United States Postal Cards


There are many millions of postal cards used in the United States every year, and it will surprise the majority of people to learn that the centre of the postal cards industry—the only place, in fact, where they are made—is a little village in the mountains of West Virginia. The town is Piedmont, and here, six days in every week, an army is busily at work making the little oblong sheets of cardboard on which so many messages of all sorts and kinds are written by all conditions of people. Here the cardboard is made from the fresh, sweet spruce-trees; here it is cut into the requisite sizes, and here the cards are printed, packed, and shipped, eventually finding their way into every state, city, town, and hamlet in the country, and to Cuba, Porto Rico. Hawaii, and the Philippine Islands.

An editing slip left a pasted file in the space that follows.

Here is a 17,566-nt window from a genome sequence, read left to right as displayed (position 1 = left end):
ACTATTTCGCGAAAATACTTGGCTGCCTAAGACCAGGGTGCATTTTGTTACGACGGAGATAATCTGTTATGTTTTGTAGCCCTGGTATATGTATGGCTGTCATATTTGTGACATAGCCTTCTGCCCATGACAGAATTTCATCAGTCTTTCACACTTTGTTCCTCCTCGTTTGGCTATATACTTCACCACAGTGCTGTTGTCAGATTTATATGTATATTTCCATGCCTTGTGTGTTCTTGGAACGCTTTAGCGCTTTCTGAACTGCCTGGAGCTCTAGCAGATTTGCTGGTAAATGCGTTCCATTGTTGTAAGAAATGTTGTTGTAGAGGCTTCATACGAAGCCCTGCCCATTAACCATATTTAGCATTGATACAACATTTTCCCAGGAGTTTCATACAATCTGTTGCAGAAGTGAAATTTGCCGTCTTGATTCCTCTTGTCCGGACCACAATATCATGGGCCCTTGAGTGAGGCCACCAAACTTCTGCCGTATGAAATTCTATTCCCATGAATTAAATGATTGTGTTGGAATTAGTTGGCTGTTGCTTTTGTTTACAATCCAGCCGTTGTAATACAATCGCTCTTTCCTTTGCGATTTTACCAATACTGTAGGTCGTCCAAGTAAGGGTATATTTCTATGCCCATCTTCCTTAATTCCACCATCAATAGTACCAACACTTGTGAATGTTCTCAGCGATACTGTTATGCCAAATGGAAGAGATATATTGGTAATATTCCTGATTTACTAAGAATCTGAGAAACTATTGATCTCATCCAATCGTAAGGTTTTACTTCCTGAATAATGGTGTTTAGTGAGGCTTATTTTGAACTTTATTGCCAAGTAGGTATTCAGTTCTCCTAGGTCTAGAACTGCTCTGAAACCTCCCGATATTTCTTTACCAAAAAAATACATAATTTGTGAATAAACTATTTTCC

Piedmont, as the name indicates, is at the "foot of the mountains," and the range is the well-known Appalachian. It is also the commencement of the famous seventeen-mile grade on the main line of the Baltimore & Ohio Railroad to Altamont, in Garret County, Md. The elevation of Piedmont above tidewater is nine hundred and thirty feet.

Some of Washington's Maxims
April 18, 1901

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